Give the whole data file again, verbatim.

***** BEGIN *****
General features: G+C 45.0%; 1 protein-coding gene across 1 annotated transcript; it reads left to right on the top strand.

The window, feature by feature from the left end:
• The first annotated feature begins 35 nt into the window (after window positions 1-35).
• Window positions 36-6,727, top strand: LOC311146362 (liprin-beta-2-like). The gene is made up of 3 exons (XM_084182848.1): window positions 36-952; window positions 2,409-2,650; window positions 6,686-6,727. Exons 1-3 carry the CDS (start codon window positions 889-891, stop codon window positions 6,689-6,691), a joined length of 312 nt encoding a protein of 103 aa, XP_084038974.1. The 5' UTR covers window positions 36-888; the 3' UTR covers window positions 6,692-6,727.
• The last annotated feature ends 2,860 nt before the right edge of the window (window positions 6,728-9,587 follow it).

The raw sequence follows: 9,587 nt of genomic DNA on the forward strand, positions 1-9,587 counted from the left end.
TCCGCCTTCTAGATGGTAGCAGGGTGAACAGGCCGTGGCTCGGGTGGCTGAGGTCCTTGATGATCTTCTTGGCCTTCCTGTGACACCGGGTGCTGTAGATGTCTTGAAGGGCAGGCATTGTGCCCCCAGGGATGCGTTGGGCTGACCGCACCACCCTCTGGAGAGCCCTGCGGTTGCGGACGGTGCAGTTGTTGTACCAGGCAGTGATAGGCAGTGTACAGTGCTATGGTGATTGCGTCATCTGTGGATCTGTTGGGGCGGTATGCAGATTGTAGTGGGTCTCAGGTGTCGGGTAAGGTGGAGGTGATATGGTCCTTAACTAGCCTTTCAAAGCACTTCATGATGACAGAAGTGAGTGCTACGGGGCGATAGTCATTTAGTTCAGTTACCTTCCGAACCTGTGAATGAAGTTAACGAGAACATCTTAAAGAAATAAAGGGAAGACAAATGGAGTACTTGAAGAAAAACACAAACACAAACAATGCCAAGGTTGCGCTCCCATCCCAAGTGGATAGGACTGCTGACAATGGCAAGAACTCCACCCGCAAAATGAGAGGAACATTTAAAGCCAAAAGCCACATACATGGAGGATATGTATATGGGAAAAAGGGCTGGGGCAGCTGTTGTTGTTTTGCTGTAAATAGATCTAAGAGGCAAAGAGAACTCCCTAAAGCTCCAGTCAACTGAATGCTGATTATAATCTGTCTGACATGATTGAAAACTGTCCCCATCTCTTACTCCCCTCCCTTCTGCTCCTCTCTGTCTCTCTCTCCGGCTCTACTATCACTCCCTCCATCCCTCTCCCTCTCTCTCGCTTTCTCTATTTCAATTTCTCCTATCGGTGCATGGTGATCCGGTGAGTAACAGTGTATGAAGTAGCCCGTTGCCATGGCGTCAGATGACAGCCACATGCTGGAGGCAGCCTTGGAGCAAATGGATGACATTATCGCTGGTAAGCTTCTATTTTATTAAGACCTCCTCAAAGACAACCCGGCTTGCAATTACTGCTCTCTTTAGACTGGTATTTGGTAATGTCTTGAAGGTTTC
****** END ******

General features: G+C 45.0%; 1 protein-coding gene across 1 annotated transcript; it reads left to right on the top strand.

The window, feature by feature from the left end:
• The first annotated feature begins 35 nt into the window (after window positions 1-35).
• Window positions 36-6,727, top strand: LOC311146362 (liprin-beta-2-like). The gene is made up of 3 exons (XM_084182848.1): window positions 36-952; window positions 2,409-2,650; window positions 6,686-6,727. Exons 1-3 carry the CDS (start codon window positions 889-891, stop codon window positions 6,689-6,691), a joined length of 312 nt encoding a protein of 103 aa, XP_084038974.1. The 5' UTR covers window positions 36-888; the 3' UTR covers window positions 6,692-6,727.
• The last annotated feature ends 2,860 nt before the right edge of the window (window positions 6,728-9,587 follow it).

The raw sequence follows: 9,587 nt of genomic DNA on the forward strand, positions 1-9,587 counted from the left end.
TCCGCCTTCTAGATGGTAGCAGGGTGAACAGGCCGTGGCTCGGGTGGCTGAGGTCCTTGATGATCTTCTTGGCCTTCCTGTGACACCGGGTGCTGTAGATGTCTTGAAGGGCAGGCATTGTGCCCCCAGGGATGCGTTGGGCTGACCGCACCACCCTCTGGAGAGCCCTGCGGTTGCGGACGGTGCAGTTGTTGTACCAGGCAGTGATAGGCAGTGTACAGTGCTATGGTGATTGCGTCATCTGTGGATCTGTTGGGGCGGTATGCAGATTGTAGTGGGTCTCAGGTGTCGGGTAAGGTGGAGGTGATATGGTCCTTAACTAGCCTTTCAAAGCACTTCATGATGACAGAAGTGAGTGCTACGGGGCGATAGTCATTTAGTTCAGTTACCTTCCGAACCTGTGAATGAAGTTAACGAGAACATCTTAAAGAAATAAAGGGAAGACAAATGGAGTACTTGAAGAAAAACACAAACACAAACAATGCCAAGGTTGCGCTCCCATCCCAAGTGGATAGGACTGCTGACAATGGCAAGAACTCCACCCGCAAAATGAGAGGAACATTTAAAGCCAAAAGCCACATACATGGAGGATATGTATATGGGAAAAAGGGCTGGGGCAGCTGTTGTTGTTTTGCTGTAAATAGATCTAAGAGGCAAAGAGAACTCCCTAAAGCTCCAGTCAACTGAATGCTGATTATAATCTGTCTGACATGATTGAAAACTGTCCCCATCTCTTACTCCCCTCCCTTCTGCTCCTCTCTGTCTCTCTCTCCGGCTCTACTATCACTCCCTCCATCCCTCTCCCTCTCTCTCGCTTTCTCTATTTCAATTTCTCCTATCGGTGCATGGTGATCCGGTGAGTAACAGTGTATGAAGTAGCCCGTTGCCATGGCGTCAGATGACAGCCACATGCTGGAGGCAGCCTTGGAGCAAATGGATGACATTATCGCTGGTAAGCTTCTATTTTATTAAGACCTCCTCAAAGACAACCCGGCTTGCAATTACTGCTCTCTTTAGACTGGTATTTGGTAATGTCTTGAAGGTTTC